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Suggesting a “National Anthem”

Suggesting a “National Anthem” Downloaded from http://read.dukeupress.edu/black-sacred-music/article-pdf/8/2/71/793250/71pickens.pdf by DEEPDYVE INC user on 13 February 2021 Suggesting a uNational Anthem" William Pickens Members of the Congress of the United States have been interested in the prospect of adopting a "National Anthem" officially and by law. "The Star-Spangled Banner" seems rather belligerent and is associated with hostility to England and all things British. And "My Country 'Tis of Thee" is a rather weak statement, full of beautiful poetic lies. And the other song-"America, the Beautiful," or what­ ever it is-is lovely enough, and really too lovely. It does not show the other side of the shield; it is a nice Sunday school hymn. But out of the heart, soul, suffering, and history of the American Negro has come a song which it would be well for Congress to adopt: "Lift Every Voice and Sing." It is sometimes called the "Negro National Anthem:' or "Racial Anthem," but it has no limitations in its own words and sentiments to Negroes or to any other race. It could be a song of those who struggle upward anywhere in the world. It could even be the song of the citizens of the world state which we vision now through our League of Nations and our World Court. Its appeal is universal. It is neither partisan nor class-con­ scious. It is the song of all of us, strong or weak, who struggle for­ ward over our dead selves. The Negro women of the United States, who are quick to see through the eyes of the heart, by decision of their national organiza­ tion, adopted this song. Others have adopted it by use. Here's a song for Congress to consider. It matters not that a Negro wrote the words, and that another Negro wrote the music. It is out of the Negro that we could best evolve a song for the struggling race called Man. Black Sacred Music 8:2, Fall 1994 . Reprinted with permission from Th e N ew York Amsterdam N ews, 2 April 1930, 2 . http://www.deepdyve.com/assets/images/DeepDyve-Logo-lg.png Black Sacred Music Duke University Press

Suggesting a “National Anthem”

Black Sacred Music , Volume 8 (2) – Sep 1, 1994

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Copyright
Copyright © 1994 by Duke University Press
ISSN
1043-9455
eISSN
2640-9879
DOI
10.1215/10439455-8.2.71
Publisher site
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Abstract

Downloaded from http://read.dukeupress.edu/black-sacred-music/article-pdf/8/2/71/793250/71pickens.pdf by DEEPDYVE INC user on 13 February 2021 Suggesting a uNational Anthem" William Pickens Members of the Congress of the United States have been interested in the prospect of adopting a "National Anthem" officially and by law. "The Star-Spangled Banner" seems rather belligerent and is associated with hostility to England and all things British. And "My Country 'Tis of Thee" is a rather weak statement, full of beautiful poetic lies. And the other song-"America, the Beautiful," or what­ ever it is-is lovely enough, and really too lovely. It does not show the other side of the shield; it is a nice Sunday school hymn. But out of the heart, soul, suffering, and history of the American Negro has come a song which it would be well for Congress to adopt: "Lift Every Voice and Sing." It is sometimes called the "Negro National Anthem:' or "Racial Anthem," but it has no limitations in its own words and sentiments to Negroes or to any other race. It could be a song of those who struggle upward anywhere in the world. It could even be the song of the citizens of the world state which we vision now through our League of Nations and our World Court. Its appeal is universal. It is neither partisan nor class-con­ scious. It is the song of all of us, strong or weak, who struggle for­ ward over our dead selves. The Negro women of the United States, who are quick to see through the eyes of the heart, by decision of their national organiza­ tion, adopted this song. Others have adopted it by use. Here's a song for Congress to consider. It matters not that a Negro wrote the words, and that another Negro wrote the music. It is out of the Negro that we could best evolve a song for the struggling race called Man. Black Sacred Music 8:2, Fall 1994 . Reprinted with permission from Th e N ew York Amsterdam N ews, 2 April 1930, 2 .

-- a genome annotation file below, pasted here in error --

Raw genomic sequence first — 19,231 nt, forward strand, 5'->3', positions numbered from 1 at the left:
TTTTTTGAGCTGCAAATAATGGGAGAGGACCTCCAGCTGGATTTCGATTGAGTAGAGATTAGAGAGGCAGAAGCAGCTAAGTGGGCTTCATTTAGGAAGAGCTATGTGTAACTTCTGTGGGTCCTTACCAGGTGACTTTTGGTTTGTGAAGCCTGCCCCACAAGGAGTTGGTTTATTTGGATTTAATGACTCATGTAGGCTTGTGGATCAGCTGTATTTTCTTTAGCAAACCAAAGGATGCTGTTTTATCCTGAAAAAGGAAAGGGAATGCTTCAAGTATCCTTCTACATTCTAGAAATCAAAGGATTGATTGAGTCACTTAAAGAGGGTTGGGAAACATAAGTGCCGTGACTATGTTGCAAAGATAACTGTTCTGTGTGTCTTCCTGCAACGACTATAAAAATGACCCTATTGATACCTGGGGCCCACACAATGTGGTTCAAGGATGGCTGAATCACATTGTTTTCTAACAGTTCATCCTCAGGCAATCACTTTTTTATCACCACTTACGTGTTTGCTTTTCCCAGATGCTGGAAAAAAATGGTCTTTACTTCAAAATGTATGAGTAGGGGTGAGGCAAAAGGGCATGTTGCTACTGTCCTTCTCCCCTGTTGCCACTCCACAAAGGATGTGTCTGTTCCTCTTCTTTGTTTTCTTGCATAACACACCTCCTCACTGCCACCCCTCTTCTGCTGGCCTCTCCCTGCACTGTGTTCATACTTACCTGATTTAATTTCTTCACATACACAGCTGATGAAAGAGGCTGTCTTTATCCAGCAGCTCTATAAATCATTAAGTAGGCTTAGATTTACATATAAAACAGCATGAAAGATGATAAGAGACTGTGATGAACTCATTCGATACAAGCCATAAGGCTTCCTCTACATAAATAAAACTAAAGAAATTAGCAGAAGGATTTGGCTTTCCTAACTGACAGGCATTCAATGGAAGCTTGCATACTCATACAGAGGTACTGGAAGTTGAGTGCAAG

Journal

Black Sacred MusicDuke University Press

Published: Sep 1, 1994

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